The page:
favorite kids’ poetry collections

IMG_4345When I posted a while back about what we do for “homeschool”, a bunch of people mentioned that they loved the idea of circle time.  A big part of circle time for us is that I let the kids pick a book of poetry and we’ll read a few poems from it.  So I figured I’d share a list of a few of our favorites, some of which we always have, and a few that we check out from the library over and over again.


The Frogs Wore Red Suspenders– This one is just the right combination of silly and lovely, and just overall really fun to read.


A Children’s Garden Verses– The classic collection from Robert Louis Stevenson. I crack up a little how many of the poems refer to “nurse” or “nanny”, but lots of treasures in this one.  My kids also really love the illustrations in this one. Can’t go wrong with Gyo Fujikawa, in my opinion.


A Children’s Book of Verse– This is, sadly, not in print anymore, but it can be found used (and pretty cheaply!) on Amazon. My copy was mine as a child, and it’s fun to read some of my old favorites with my kiddos.  Whimsical illustrations and classic selections- can’t beat it. Joey is obsessed with reading, “The Skippery Boo”.Which is terrifying, but he loves it.  Random.


Where the Sidewalk Ends For our daily dose of pure silliness, my 4 year old picks out a poem from this one almost every day.


Favorite Poems Old and New– Not just for kids, this collection is really enjoyable and I often find myself browsing through it, looking for inspiration or just plain old entertainment.  It’s a big book, so if you were looking for ONE poem book to rule them all, this would be a great candidate to take your kids from itty-bittys to adults.


A Child’s Calendar– If you love John Updike, this is a must.  A short, simple book with a poem for each month of the year.  I like the idea of reading the month’s poem on the first and last day of the month, kind of as a celebration of a new month.


Outside Your Window– We got this one out of the library, and after the first time we read from it, I went straight to Amazon to buy it, because it was an instant favorite. The illustrations are some of the best I’ve ever seen in a children’s poetry book, the poems about the natural world are truly lovely and the kids enjoy them immensely.  Not only are the poems fun to read, but they’re actually pretty informative, so I can see using these as part of nature studies and such.  LOVE this book.

These are just a few of the poetry books we’ve read from and loved, but I’d love to hear about some of your favorites that we can add to our list!

*Linking up with This Ain’t The Lyceum today. Head over and check out all the other great posts over there!*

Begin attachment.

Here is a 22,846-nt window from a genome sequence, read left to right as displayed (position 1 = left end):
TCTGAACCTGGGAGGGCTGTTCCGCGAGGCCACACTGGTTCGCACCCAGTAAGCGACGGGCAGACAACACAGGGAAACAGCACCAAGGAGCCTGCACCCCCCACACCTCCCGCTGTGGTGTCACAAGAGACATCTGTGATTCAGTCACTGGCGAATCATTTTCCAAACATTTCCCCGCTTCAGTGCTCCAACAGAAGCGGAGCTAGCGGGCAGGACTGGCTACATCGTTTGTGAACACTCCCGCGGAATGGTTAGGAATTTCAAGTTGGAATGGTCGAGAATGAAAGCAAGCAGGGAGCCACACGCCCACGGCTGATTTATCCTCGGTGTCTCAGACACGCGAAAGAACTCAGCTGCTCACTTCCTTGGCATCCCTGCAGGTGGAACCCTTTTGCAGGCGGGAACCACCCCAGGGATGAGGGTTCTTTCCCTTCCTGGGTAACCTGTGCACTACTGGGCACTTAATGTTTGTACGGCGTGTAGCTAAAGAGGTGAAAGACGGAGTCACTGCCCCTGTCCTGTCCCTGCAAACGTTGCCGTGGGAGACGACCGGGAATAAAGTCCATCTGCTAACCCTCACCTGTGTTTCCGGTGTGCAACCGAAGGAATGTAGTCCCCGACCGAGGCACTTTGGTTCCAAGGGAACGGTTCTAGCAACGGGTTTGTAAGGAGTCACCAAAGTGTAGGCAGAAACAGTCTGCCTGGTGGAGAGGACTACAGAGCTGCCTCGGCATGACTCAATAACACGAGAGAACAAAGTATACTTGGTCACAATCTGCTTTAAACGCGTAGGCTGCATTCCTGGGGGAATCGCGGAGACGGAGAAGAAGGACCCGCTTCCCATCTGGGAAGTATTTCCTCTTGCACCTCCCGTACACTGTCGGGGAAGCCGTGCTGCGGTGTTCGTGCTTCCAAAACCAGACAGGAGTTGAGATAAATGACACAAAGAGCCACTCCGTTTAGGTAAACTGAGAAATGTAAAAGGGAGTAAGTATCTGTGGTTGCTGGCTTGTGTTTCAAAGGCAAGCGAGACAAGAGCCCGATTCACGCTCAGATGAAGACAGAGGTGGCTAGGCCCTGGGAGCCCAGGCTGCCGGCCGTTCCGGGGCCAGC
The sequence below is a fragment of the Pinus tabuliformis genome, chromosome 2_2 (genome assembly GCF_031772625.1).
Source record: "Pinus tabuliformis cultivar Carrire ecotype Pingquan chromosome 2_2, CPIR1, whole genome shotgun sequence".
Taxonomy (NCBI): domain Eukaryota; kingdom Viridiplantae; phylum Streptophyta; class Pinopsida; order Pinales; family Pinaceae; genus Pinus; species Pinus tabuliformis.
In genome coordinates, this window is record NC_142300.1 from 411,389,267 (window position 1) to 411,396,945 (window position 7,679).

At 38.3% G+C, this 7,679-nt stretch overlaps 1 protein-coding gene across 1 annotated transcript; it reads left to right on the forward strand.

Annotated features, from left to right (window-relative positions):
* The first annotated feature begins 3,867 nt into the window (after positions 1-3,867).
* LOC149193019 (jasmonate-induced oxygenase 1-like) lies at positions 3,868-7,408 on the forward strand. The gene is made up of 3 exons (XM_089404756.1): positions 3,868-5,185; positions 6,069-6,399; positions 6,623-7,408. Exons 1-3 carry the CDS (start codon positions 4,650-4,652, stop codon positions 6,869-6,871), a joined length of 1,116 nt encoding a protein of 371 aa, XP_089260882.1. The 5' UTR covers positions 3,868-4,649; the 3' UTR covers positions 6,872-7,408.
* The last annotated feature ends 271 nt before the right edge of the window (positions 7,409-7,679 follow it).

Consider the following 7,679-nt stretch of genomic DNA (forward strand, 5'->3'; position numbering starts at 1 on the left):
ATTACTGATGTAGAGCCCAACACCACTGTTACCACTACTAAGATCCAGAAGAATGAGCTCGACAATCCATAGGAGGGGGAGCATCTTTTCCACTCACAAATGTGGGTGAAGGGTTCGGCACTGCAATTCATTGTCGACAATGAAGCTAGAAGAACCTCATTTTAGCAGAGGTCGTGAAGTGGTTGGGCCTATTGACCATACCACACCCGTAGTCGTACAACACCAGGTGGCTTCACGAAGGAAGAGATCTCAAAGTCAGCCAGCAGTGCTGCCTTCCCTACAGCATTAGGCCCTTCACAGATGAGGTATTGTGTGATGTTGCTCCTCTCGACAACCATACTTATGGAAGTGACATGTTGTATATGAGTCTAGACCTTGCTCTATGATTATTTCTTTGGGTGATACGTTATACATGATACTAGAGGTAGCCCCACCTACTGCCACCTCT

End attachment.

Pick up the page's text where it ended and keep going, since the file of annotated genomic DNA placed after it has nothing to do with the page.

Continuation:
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10 thoughts on “favorite kids’ poetry collections

  1. These are awesome. We love Prelutsky and Silverstein. AA Milne is another favorite of ours, especially Now We Are Six.

      1. Us too! I’ve always wondered why Milne’s poetry isn’t better known when Winnie the Pooh is so popular and the poems are so fun and lovely. They’re treasures! And yes to basically anything by Prelutzky, the kids LOVE it.

    1. Now We Are Six and When We Were Young are currently in our library bag- so good!!! We are really loving them, and we’ve gotten them out a few times now. Sigh… another one to go into the Amazon cart. 😉

  2. I’ve wanted to incorporate poetry, but I haven’t know how. I’d sit down with the kiddos and start reading a poetry book from the library, and after a couple poems they would literally take the book from me and shut it. Now that I think about it, that was sort of silly. One or two poems a day is a better way to do it. Circle time! Perfect!

    I’d love to hear more about your circle time suggestions. I’m going to take some time this summer and make plans so we can incorporate it as well.

    1. Yeah, my kids won’t sit for an extended period of time while I read from poetry books either. And they really, for some reason, love being the ones to pick out the books we read from, so that helps. I know a lot of people read some poems at breakfast or lunch, too, which I think sounds like a nice idea, but I would have to get better about actually sitting down at meals with my kids instead of trying to make myself something/clean up/do random chores while they’re eating.

  3. Thanks for these! I love poetry books and have been watching for some to pick poems from to memorize with my 3 year old. 🙂

  4. I love these! I have been wanting to start reading poetry to my girls but I had no idea where to start. I remember Where The Sidewalk Ends from when I was in school! The nature one looks awesome too… thanks for the recommendations! 🙂

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